By Dave Williams and Maria Saporta
Friday, March 19, 2010
Metro Atlanta’s hopes for a way to fund gridlock-easing transportation improvements may be about to die in the General Assembly for a third straight year.
With the 2010 legislative session approaching a make-or-break deadline, a transportation funding bill proposed by Gov. Sonny Perdue could fall victim to the same political tensions that blew up the last two years of work.
“This year, because the governor actually introduced legislation himself … we were very optimistic that we would finally get a comprehensive transportation package approved,” said Bill Linginfelter, chairman of the Metro Atlanta Chamber and area president for Regions Bank.
“[But] if we bogged down for the third straight year, what it proves is that it’s not only a complex issue that we have to deal with, it’s also a highly political one.”
Perdue’s bill tries to find middle ground between meeting Georgia’s transportation needs statewide, an approach the House of Representatives favored last year, and a regional strategy that acknowledges the issue is more critical in metro Atlanta than rural Georgia.
Cheered on by Atlanta business leaders, the Senate took that regional emphasis last year with legislation that would have let the metro counties seek a separate regional vote on a penny sales tax increase to fund highway and transit improvements.
The governor’s bill would allow Georgians to vote by region on transportation funding. However, in a nod to the statewide strategy, voters in Georgia’s 12 planning regions would go to the polls simultaneously in 2012 and decide whether to support the tax.
The tax would be imposed only in regions that pass the referendum. Thus, projects funded with the additional revenue would be built only in those areas.
The complexities surrounding how those regional ballots would be developed and how those simultaneous elections would work has become the key obstacle to the bill’s passage.
“Trying to draw language is becoming a very difficult process,” said Terry Lawler, executive director of the Regional Business Coalition, an alliance of organizations that represents 16,000 Atlanta-area businesses.
The bill calls for voters in each region to be given a list of projects to be funded by the tax, an issue that has created a split between Perdue and House Republicans.
Project lists would be assembled by local elected officials in consultation with the planning director of the Georgia Department of Transportation.
Under a new House version of the legislation, if those officials cannot agree on projects to put on the ballot, a vote could not be held in that region for two years.
“If local officials are going to impose the tax, they ought to approve the projects,” said Chick Krautler, executive director of the Atlanta Regional Commission.
But Perdue opposes the “regional opt-out” and is threatening to veto any bill that includes such a provision.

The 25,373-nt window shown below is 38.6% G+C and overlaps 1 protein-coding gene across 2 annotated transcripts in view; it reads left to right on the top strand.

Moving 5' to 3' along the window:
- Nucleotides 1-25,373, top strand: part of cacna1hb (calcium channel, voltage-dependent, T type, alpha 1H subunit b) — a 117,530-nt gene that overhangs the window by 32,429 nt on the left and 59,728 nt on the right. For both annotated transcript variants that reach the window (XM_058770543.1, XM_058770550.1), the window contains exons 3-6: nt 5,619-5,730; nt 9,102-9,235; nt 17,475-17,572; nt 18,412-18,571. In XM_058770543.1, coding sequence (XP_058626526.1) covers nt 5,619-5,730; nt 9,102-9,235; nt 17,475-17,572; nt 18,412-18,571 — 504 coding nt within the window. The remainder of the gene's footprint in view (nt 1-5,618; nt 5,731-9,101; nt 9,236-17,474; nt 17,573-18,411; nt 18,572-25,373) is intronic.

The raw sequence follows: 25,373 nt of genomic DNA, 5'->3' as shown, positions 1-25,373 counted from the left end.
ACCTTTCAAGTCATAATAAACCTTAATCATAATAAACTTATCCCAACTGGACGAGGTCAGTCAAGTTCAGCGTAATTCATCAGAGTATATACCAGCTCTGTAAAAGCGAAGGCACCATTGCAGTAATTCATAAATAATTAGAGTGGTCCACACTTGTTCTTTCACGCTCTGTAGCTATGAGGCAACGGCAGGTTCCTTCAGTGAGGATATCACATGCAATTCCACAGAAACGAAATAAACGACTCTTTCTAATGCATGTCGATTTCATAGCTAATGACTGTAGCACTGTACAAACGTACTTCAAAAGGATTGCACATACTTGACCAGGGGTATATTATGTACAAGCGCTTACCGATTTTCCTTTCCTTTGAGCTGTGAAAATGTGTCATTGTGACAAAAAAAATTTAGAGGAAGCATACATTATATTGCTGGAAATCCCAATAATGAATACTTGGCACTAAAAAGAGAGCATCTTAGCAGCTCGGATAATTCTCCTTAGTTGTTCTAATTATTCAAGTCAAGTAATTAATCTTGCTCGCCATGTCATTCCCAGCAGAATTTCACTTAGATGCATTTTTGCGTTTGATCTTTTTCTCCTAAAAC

His version of the bill would give the DOT planning director the power to create project lists for regions that can’t come up with one on their own.
Perdue is determined that the legislation lead to a statewide transportation plan, not a series of localized plans, Rep. Jim Cole, the governor’s floor leader in the House, told a House subcommittee on March 4.
“Transportation is all of Georgia’s problem, not just Atlanta’s problem,” said Cole, R-Forsyth.
But Atlanta-area lawmakers aren’t buying that argument.
“Why do we have to have a statewide vote?” said Rep. Pat Gardner, D-Atlanta. “The Atlanta region is ready to go now.”
Indeed, metro Atlanta business leaders are hoping legislative leaders fall back on a variation of the Senate’s regional approach from last year if the logjam between Perdue and the House can’t be broken.
A House-Senate conference committee working on the final day of the 2009 session came close to agreement on a compromise that would have set up a transportation sales tax referendum in the metro region’s 10 ARC counties. Local officials in the rest of Georgia, under the proposal, would have been allowed to band together in whatever groups of counties they saw fit and hold their own regional votes.
“We feel like a regional [transportation tax vote], given all the research we’ve done nationally, is still the best option,” Linginfelter said.
An impediment to the regional approach is that last year’s legislation was in the form of a constitutional amendment, which requires a two-thirds majority vote in the House and Senate. Majority Republicans in the two chambers would have to rely on Democrats to pass the measure.
House Transportation Committee Chairman Jay Roberts, R-Ocilla, said he would prefer trying to work out a compromise with Perdue on the governor’s bill.
But time is growing short. Bills that fail to pass either legislative chamber by the annual “crossover day,” which falls on March 25 this year, are considered dead.
They can be resurrected in the final days of the session by being attached to related legislation, but that’s a dicey process with a high failure rate.